Superformance MKIII R is a classic Cobra with modern touches

Superformance has introduced its latest Shelby Cobra replica, the company announced on Wednesday. Built under license from Carroll Shelby Licensing, Inc., the MKIII R is based on the 1965 Cobra, but with some modern styling touches and updated mechanical components.

While the overall shape is recognizable, the MKIII R isn’t a carbon copy of a 1960s Cobra. Fender scallops, a different hood-scoop design, a front splitter, and a rear diffuser distinguish the Superformance car from the original. The body is made from fiberglass with steel reinforcements at all openings. The car also features LED headlights and rides on 18-inch wheels.

The body sits on a steel ladder frame made from 2×4 rectangular tubing and large-diameter outriggers, according to Superformance. It incorporates crumple zones, door hinges, and pickup points for the steering column and windshield.

The suspension consists of an independent unequal length A-arm setup front and rear, with Bilstein

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How to Trade In a Car

3: Negotiate or Close the Deal

Once you have appraisals, you have a couple of options. You can either take one of the offers you have or negotiate for a better price (not an option with the Edmunds offer). If the Edmunds offer is the highest, sell it there. If you have your paperwork in order, you could be done in 30 to 40 minutes. But if you are upside down on the car and need to fold the loan balance into your next car’s financing, the dealership is the best place to do so.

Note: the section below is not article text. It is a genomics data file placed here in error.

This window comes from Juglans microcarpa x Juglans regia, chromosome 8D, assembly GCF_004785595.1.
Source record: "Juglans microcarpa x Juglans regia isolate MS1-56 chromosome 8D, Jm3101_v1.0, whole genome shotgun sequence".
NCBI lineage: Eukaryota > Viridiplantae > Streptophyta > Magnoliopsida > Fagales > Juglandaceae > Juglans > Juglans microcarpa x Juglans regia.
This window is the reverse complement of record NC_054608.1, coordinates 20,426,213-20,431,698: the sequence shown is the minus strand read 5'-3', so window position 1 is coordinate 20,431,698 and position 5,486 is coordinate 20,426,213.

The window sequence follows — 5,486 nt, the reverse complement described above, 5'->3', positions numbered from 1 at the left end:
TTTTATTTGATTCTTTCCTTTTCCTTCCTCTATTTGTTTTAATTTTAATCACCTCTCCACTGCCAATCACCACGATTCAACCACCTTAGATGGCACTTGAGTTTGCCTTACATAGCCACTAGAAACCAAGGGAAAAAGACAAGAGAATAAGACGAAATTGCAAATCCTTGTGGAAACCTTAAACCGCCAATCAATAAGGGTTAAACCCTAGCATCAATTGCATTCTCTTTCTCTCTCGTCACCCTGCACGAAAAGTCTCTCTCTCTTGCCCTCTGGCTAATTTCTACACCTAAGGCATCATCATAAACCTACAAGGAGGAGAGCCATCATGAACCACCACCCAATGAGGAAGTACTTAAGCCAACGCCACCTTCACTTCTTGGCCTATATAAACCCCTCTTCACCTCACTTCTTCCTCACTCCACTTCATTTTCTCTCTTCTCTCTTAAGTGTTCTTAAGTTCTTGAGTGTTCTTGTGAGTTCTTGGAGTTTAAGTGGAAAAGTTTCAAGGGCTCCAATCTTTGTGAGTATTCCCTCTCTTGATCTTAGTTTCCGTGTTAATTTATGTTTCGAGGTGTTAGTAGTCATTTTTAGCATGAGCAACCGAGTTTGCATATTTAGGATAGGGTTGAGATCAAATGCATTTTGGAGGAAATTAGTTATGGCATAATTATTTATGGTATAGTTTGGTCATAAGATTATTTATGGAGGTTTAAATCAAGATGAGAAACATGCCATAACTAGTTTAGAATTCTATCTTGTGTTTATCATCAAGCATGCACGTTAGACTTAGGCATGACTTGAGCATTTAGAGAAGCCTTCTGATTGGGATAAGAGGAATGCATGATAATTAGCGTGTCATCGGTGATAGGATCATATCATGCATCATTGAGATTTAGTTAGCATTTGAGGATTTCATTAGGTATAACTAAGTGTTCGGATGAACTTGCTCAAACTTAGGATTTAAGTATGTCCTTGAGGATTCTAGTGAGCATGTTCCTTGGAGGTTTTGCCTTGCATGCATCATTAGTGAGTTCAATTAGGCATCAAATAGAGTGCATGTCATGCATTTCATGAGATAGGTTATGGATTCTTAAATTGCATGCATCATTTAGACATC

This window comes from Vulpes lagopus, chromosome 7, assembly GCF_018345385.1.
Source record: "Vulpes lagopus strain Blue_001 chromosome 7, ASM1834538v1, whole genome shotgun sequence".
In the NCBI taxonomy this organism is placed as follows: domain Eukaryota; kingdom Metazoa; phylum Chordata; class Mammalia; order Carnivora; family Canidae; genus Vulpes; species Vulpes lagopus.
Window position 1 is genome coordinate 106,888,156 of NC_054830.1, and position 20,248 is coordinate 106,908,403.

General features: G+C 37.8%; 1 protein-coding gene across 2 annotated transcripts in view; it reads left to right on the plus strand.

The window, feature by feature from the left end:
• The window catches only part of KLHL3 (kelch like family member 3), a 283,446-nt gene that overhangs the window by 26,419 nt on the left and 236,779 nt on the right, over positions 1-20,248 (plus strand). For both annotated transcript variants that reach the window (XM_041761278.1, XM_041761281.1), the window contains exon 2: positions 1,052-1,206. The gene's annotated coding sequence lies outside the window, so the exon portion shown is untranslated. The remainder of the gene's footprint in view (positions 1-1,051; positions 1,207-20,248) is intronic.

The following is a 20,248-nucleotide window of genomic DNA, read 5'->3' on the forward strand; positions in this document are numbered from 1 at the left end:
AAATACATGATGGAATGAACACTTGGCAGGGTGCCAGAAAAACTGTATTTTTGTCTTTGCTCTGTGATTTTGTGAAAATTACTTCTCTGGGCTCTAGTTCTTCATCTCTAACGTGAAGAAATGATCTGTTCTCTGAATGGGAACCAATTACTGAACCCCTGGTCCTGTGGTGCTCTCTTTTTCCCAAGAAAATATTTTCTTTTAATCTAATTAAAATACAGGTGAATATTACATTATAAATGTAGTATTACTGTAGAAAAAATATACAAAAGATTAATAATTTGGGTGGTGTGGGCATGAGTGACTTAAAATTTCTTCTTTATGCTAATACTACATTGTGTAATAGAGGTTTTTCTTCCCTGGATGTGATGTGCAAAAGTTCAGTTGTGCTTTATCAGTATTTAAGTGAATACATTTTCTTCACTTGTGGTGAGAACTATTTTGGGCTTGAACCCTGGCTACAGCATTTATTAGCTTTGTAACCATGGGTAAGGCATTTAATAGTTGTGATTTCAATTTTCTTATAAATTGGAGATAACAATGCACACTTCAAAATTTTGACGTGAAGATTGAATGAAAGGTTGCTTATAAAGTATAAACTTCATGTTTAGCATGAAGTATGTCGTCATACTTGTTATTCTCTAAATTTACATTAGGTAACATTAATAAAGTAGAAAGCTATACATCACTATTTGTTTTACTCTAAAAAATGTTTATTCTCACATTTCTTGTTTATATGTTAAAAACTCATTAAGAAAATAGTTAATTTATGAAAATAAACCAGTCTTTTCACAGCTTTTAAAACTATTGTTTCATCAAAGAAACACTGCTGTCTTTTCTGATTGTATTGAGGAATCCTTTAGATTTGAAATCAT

If you’re deciding between two dealerships with similar offers, you might want to lean toward the one at which you intend to buy your car. This tactic gives you some leverage since you’re giving the dealership business on both the trade-in and the car purchase.

The first trade-in offer at a dealership is often on

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7 Classic 4×4 Models That Deserve a Comeback

The Land Rover Defender and the Ford Bronco having been reanimated for release into the American automotive population (plus the ongoing popularity of the Jeep Wrangler) serves as proof that public interest in capable 4x4s hasn’t been dampened by the swarm of pavement-oriented crossovers that currently dominate automotive sales charts. To mark this off-road reawakening, we decided to put together our own list of 4×4 nameplates that deserve a similar resurrection in the States. These venerable classics have been left out in the cold for far too long, and are primed for a comeback of their own on both street and trail. Which would you bring back first?

Isuzu Trooper

It could be argued that the Isuzu Trooper has already had its nine lives, given that over its first two generations it was rebadged as an Acura (SLX), Subaru (Bighorn), Chevrolet (uh, Trooper), Opel (Monterey),

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